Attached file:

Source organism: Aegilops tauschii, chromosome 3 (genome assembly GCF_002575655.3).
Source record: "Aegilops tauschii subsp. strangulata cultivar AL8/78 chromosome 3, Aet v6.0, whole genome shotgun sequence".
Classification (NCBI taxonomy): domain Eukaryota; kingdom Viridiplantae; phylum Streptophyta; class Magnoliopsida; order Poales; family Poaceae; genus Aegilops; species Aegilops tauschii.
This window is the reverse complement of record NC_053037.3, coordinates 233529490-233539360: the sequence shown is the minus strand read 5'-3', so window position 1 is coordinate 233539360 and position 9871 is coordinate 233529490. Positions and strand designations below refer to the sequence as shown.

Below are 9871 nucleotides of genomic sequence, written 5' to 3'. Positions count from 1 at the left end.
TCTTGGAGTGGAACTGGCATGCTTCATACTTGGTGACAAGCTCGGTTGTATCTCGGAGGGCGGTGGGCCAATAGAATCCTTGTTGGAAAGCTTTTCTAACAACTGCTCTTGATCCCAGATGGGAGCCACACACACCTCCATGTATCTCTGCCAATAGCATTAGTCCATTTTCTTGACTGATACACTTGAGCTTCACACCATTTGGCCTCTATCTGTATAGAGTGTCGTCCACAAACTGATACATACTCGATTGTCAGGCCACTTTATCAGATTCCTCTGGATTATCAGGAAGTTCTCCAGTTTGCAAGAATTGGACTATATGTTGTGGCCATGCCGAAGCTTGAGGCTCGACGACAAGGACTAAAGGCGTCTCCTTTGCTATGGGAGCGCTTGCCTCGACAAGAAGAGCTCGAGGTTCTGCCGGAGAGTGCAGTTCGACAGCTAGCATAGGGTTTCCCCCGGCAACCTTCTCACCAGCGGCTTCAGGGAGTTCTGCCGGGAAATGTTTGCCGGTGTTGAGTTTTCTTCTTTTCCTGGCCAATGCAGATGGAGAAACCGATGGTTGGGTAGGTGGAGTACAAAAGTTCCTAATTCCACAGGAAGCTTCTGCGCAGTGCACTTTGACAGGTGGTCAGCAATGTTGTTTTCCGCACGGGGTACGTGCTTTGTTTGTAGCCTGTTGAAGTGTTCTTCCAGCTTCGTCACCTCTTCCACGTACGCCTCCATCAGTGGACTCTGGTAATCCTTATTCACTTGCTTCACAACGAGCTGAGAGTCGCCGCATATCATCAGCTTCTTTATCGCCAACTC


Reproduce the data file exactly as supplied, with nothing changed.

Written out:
Source organism: Aegilops tauschii, chromosome 3 (genome assembly GCF_002575655.3).
Source record: "Aegilops tauschii subsp. strangulata cultivar AL8/78 chromosome 3, Aet v6.0, whole genome shotgun sequence".
Classification (NCBI taxonomy): domain Eukaryota; kingdom Viridiplantae; phylum Streptophyta; class Magnoliopsida; order Poales; family Poaceae; genus Aegilops; species Aegilops tauschii.
This window is the reverse complement of record NC_053037.3, coordinates 233529490-233539360: the sequence shown is the minus strand read 5'-3', so window position 1 is coordinate 233539360 and position 9871 is coordinate 233529490. Positions and strand designations below refer to the sequence as shown.

Below are 9871 nucleotides of genomic sequence, written 5' to 3'. Positions count from 1 at the left end.
TCTTGGAGTGGAACTGGCATGCTTCATACTTGGTGACAAGCTCGGTTGTATCTCGGAGGGCGGTGGGCCAATAGAATCCTTGTTGGAAAGCTTTTCTAACAACTGCTCTTGATCCCAGATGGGAGCCACACACACCTCCATGTATCTCTGCCAATAGCATTAGTCCATTTTCTTGACTGATACACTTGAGCTTCACACCATTTGGCCTCTATCTGTATAGAGTGTCGTCCACAAACTGATACATACTCGATTGTCAGGCCACTTTATCAGATTCCTCTGGATTATCAGGAAGTTCTCCAGTTTGCAAGAATTGGACTATATGTTGTGGCCATGCCGAAGCTTGAGGCTCGACGACAAGGACTAAAGGCGTCTCCTTTGCTATGGGAGCGCTTGCCTCGACAAGAAGAGCTCGAGGTTCTGCCGGAGAGTGCAGTTCGACAGCTAGCATAGGGTTTCCCCCGGCAACCTTCTCACCAGCGGCTTCAGGGAGTTCTGCCGGGAAATGTTTGCCGGTGTTGAGTTTTCTTCTTTTCCTGGCCAATGCAGATGGAGAAACCGATGGTTGGGTAGGTGGAGTACAAAAGTTCCTAATTCCACAGGAAGCTTCTGCGCAGTGCACTTTGACAGGTGGTCAGCAATGTTGTTTTCCGCACGGGGTACGTGCTTTGTTTGTAGCCTGTTGAAGTGTTCTTCCAGCTTCGTCACCTCTTCCACGTACGCCTCCATCAGTGGACTCTGGTAATCCTTATTCACTTGCTTCACAACGAGCTGAGAGTCGCCGCATATCATCAGCTTCTTTATCGCCAACTC